My advice for novelists is to research what people were reading at the time of your setting, and also look at what the newspapers were saying about the books being released. I’ve been hearing how much my readers are enjoying learning about my characters’reading tastes.

 

___________________

 

Cindy Thomson’s newest novel is Annie’s Stories (Tyndale House Publishers, July 2014,) the second in her Ellis Island series. She is also the author of Brigid of Ireland, Celtic Wisdom: Treasures From Ireland, and co-author of a baseball hall of famer biography Three Finger: The Mordecai Brown Story. She has written numerous magazine articles mostly on Irish genealogy, and blogs at www.cindyswriting.com.

If you’re new to the world of publishing…

July 7th, 2014 | Books, Publishing | 7 Comments

I’m a big supporter of authors trying to self-publish their out-of-print works (and sometimes their new works, depending on the author and situation), and I’ve had a number of authors write to ask questions about publishing terms and traditions. I thought you might find it helpful to know some of the official nomenclature we use in the industry:

The FRONT MATTER is all of the information that goes in the front of the book, between the cover and the actual text. It usually contains a bunch of legal and technical information about the book, and the pages are all numbered, but they often don’t have actual page numbers showing up (at least not on what are called the “display” pages — the title page, the half title page, the copyright page, the dedication page, any blank pages, etc).

There are a number of elements to the Front Matter that require special terms: the title page (which has the complete title, subtitle, author name, and publisher) the half-titlte page (which just has the book’s title), the copyright page, the legal or copyright acknowledgements (if you needed permission for anything in your text), the dedication, acknowledgements, and table of contents. There will also be a colophon, a more recent development in publishing a book that details the font, the printer, and any special production notes about the book.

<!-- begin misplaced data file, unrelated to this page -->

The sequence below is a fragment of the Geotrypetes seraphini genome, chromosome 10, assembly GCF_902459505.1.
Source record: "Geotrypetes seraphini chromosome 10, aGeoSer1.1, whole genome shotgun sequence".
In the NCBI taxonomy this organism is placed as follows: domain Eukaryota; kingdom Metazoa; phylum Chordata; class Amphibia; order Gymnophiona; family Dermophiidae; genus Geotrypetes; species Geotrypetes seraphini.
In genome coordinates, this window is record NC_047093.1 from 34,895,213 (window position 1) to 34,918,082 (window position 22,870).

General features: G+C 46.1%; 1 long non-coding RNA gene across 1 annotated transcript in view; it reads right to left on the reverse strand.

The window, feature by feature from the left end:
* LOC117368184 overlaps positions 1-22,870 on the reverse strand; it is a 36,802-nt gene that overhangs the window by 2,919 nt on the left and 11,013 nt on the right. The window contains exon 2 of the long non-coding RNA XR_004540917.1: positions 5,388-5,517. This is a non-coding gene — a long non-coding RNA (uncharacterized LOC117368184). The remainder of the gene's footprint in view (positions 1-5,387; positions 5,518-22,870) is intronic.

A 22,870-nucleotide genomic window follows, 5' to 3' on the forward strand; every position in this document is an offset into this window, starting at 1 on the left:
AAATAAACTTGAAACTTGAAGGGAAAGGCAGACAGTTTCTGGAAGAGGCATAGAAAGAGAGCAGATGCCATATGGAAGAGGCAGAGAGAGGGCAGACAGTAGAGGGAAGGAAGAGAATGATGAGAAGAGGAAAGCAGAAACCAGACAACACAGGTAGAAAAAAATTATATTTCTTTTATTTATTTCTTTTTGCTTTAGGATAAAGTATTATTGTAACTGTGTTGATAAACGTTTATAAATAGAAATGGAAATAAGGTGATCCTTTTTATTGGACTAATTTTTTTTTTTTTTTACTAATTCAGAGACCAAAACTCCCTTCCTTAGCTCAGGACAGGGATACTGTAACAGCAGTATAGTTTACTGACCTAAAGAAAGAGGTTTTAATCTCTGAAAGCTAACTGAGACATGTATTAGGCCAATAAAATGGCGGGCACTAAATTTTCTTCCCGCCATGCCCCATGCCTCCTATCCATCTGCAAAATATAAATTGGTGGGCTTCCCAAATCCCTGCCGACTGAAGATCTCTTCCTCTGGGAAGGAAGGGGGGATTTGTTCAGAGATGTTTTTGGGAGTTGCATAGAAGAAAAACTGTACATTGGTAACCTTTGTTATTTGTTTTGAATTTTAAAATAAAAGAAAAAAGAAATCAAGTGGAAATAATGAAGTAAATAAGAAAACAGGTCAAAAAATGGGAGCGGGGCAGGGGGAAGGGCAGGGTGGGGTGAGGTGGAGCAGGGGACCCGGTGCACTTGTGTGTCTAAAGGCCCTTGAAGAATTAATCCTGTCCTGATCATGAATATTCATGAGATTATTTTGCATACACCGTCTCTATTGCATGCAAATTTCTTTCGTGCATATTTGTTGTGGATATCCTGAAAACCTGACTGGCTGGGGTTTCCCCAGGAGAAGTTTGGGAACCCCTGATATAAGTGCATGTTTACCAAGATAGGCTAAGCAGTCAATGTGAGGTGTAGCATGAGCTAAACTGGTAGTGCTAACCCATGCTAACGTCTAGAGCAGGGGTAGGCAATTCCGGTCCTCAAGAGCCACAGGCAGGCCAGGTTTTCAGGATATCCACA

There are also a number of additional Front Matter pieces that are used less often: a foreword (written by someone other than the author, to introduce the topic), a preface (written by the author to explain HOW the book was written), an introduction (written by the author to explain WHY the book was written), a prologue (written by the narrator or a character in the novel to set the scene or give important background information), an epigraph (usually a poem or quote pertinent to the story), and the author’s acknowledgements (so you can tell everyone how great your editor and agent have been in the process). The fact is, in recent days we’ve seen a decline in much of these. There’s nothing more boring that picking up a book that has a foreword, a prologue, and introduction, and three pages of acknowledgments. By then, the reader has already fallen asleep.

The BODY MATTER is the text of the book — that is, the manuscript created by the author. These pages are all numbered, and the numbers normally show on most every page. Special pages in between for chapter breaks, section breaks, book breaks, or part breaks (that is, a page that says “Part One,” for example) normally don’t have a number on them. Sometimes a publisher will make an artistic decision to leave the page numbers off of blank pages within the text or the first page of each chapter, but that’s not the norm.